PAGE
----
# One for you, WonderBoy

• Jan 10th 2010, 08:54 AM
Wilmer
One for you, WonderBoy
Right triangle: sides 135-352-377
Isosceles triangle: sides 132-366-366
Both have perimeter = 864 and area = 23760

Find another case where a right triangle and an isosceles triangle have the
same area and perimeter; these rules apply, of course:
- all sides are integers
- new case is primitive (not a multiple of above)
• Jan 10th 2010, 09:17 AM
wonderboy1953
Working on it Wilmer
Without a computer, just a calculator. Give me a couple of days.
• Jan 10th 2010, 09:28 AM
Wilmer
Quote:

Originally Posted by wonderboy1953
Without a computer, just a calculator. Give me a couple of days.

Use computer if you wish.
• Jan 11th 2010, 06:31 AM
wonderboy1953
This was a toughie
Tried applying Goldbach's Conjecture. No success.

Next I flipped Riemann's Conjecture. No luck here.

I next tried a backward FLT with Selmer Groups and a little Galois's Group mixed in. Nothing doing here either.

I guess we'll have to settle for Right Triangle: 270, 704, 754 and
Isosceles Triangle: 264, 732, 732 with...

perimeter of 1728 and area equaling 95,040.
• Jan 11th 2010, 09:35 AM
Wilmer
Quote:

Originally Posted by wonderboy1953
I guess we'll have to settle for Right Triangle: 270, 704, 754 and
Isosceles Triangle: 264, 732, 732 with...

• Jan 11th 2010, 02:30 PM
wonderboy1953
Back to the drawing board
I'll keep trying.
• Jan 12th 2010, 07:14 AM
wonderboy1953
If this really requires a computer
Then I will decline this challenge until I think of a shortcut or can run a program on a computer to solve this problem.
• Jan 15th 2010, 10:08 AM
Wilmer
Fyi
I don't believe there is another primitive case.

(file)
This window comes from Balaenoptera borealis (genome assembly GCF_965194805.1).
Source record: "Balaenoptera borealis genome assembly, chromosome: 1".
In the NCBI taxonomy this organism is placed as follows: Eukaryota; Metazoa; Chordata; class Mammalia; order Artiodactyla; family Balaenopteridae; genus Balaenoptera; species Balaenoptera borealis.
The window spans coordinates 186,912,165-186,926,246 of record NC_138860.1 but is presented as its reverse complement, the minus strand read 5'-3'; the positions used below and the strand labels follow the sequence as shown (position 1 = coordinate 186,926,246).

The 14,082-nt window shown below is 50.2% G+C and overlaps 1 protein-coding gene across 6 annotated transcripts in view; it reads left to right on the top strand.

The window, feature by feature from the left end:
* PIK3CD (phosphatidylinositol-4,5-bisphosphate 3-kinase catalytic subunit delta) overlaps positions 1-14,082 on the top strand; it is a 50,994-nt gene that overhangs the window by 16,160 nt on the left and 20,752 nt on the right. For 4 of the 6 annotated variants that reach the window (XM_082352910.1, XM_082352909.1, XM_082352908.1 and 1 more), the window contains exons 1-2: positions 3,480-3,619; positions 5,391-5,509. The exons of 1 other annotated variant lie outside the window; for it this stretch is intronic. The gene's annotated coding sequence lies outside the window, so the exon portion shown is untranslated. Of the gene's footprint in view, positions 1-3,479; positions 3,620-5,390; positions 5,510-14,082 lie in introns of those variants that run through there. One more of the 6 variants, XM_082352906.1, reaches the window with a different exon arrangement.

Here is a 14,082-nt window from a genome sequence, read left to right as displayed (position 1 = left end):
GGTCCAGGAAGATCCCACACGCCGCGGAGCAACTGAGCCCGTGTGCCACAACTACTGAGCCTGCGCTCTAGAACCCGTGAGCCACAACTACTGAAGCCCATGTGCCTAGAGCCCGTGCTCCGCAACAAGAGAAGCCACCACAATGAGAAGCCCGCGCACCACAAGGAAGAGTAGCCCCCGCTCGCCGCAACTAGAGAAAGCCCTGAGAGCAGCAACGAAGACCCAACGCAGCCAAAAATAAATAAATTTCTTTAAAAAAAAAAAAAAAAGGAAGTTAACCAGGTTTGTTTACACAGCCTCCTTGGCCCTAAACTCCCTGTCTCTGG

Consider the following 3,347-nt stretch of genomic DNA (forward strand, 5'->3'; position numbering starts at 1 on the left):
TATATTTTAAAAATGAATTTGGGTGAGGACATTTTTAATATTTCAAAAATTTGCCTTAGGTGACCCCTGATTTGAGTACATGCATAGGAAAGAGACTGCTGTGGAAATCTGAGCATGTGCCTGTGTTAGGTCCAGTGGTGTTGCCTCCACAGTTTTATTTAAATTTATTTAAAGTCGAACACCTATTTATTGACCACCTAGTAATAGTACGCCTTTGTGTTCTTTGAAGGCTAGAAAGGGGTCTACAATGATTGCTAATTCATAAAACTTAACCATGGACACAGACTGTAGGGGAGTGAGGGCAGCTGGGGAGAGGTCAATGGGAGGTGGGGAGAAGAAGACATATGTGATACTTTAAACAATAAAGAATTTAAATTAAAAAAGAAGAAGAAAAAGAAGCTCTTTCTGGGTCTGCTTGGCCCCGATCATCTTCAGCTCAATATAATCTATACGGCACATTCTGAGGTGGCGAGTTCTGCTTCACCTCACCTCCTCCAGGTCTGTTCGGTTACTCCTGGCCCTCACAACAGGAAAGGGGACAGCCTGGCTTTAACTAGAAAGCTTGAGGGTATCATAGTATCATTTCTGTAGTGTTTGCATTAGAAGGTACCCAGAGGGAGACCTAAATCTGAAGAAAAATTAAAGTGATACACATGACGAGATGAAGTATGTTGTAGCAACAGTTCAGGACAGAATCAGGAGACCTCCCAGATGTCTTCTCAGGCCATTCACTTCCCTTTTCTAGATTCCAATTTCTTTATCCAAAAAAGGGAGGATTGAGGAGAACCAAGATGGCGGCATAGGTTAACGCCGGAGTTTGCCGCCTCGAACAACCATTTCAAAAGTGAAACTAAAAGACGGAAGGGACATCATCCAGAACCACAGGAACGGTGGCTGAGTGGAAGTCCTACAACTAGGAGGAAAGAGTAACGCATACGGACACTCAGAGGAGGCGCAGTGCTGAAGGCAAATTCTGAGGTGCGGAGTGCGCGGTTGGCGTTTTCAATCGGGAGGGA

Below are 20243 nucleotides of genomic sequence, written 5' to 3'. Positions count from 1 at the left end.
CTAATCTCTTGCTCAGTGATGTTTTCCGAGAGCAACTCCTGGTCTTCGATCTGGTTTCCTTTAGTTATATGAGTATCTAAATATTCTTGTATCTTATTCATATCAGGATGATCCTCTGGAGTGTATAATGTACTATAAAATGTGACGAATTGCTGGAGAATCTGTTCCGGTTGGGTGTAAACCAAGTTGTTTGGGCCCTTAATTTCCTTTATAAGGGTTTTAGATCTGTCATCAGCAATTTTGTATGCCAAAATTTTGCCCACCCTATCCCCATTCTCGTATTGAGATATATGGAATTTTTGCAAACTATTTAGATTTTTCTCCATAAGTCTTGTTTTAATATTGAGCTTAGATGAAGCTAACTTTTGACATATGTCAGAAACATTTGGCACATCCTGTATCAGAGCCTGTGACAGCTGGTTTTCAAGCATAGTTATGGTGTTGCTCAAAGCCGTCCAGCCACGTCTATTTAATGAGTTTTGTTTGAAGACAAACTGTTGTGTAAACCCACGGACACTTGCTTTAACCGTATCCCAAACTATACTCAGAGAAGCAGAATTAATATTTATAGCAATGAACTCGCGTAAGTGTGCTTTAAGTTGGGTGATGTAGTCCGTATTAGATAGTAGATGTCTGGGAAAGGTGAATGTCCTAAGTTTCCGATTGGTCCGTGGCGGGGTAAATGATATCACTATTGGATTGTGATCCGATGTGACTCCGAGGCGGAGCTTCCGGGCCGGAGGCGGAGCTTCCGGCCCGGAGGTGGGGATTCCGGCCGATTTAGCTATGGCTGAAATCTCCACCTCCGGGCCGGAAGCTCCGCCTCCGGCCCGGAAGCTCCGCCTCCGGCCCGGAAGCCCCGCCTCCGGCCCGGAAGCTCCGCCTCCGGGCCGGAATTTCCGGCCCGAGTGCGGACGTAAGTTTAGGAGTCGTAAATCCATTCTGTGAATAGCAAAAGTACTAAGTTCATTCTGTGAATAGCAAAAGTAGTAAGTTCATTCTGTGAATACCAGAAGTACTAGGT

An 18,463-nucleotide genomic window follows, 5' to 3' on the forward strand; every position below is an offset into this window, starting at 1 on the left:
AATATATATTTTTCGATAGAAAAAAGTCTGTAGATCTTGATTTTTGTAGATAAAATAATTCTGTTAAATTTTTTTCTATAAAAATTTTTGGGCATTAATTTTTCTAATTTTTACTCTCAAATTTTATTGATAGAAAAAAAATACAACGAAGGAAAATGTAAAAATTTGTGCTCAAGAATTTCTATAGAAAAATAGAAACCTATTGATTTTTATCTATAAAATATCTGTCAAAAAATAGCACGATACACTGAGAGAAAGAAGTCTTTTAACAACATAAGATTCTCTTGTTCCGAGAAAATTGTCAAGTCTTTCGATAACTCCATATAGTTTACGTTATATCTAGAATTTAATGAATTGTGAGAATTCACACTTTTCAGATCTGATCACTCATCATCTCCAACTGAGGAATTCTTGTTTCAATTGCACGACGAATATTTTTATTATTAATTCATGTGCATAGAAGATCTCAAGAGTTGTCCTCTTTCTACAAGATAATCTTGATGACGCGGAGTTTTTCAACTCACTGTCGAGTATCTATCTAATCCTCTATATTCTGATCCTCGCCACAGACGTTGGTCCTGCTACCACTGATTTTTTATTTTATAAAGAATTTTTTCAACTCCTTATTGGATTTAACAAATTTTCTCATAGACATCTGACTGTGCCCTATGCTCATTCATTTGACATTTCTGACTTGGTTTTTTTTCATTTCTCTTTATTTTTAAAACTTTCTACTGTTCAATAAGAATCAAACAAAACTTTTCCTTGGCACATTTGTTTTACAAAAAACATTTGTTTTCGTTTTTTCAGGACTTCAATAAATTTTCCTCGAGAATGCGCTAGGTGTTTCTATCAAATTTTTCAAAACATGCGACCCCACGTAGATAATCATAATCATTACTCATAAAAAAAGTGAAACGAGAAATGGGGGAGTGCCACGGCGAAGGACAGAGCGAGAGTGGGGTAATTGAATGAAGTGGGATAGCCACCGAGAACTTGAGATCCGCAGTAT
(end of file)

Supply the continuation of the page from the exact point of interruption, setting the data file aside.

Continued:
I discovered this in 2003, and sent it to MathWorld; they show it here:
Heronian Triangle -- from Wolfram MathWorld
• Jan 16th 2010, 06:24 AM
rainer
Very nice. So, can you prove that no other primitive case exists?

In my naivete I was trying to take a "constrained optimization" approach to this problem. It of course didn't work, but I still am not totally clear as to why it didn't work.
• Jan 16th 2010, 06:36 AM
Jester
Quote:

Originally Posted by Wilmer
I don't believe there is another primitive case.

I discovered this in 2003, and sent it to MathWorld; they show it here:
Heronian Triangle -- from Wolfram MathWorld

Did you run the lengths up to 400,000 on a computer (and how long did that take)?
• Jan 16th 2010, 09:25 AM
wonderboy1953
Wilmer
Did you know that you can only post problems you already know the answer to in this section? "I don't believe there is another primitive case."
• Jan 16th 2010, 09:37 AM
Wilmer
YES, I know!
However, this one HAS an answer: "it is not known..."
A bit like the Euler Brick:
Euler Brick -- from Wolfram MathWorld

Perhaps Mr Fantastic can issue a statement as to
"it is not known" being a valid solution HERE. (Cool)
• Jan 16th 2010, 10:03 AM
Wilmer
Quote:

Originally Posted by Danny
Did you run the lengths up to 400,000 on a computer (and how long did that take)?

Yes I did. How long? Forgot!
I just did a run getting ALL right triangles where short leg < 100000:
there are 1,521,629 triangles; took 12 minutes 7 seconds (included
was the checking of each to see if it met the criteria).

I hit on this quite accidentally; like, tried it "just to kill time"!
I was surprised that MathWorld "accepted" it.

My computer "search" is simple enough:
get right triangle sides a,b,c (c being hypotenuse, of course)

I use this triangle as half the isosceles triangle.

p = 2(a + c) ; k = 2ab

I then check if there is a right triangle d,e,f (d<e, f the hypotenuse)
that meets the "same perimeter-area" and integer condition:
d,e = [p^2 + 2k +- SQRT(p^4 - 12p^2 k + 4k^2)] / (4p)
(d being the -, e being the +)

So ONLY 2 variables are looped: a and b.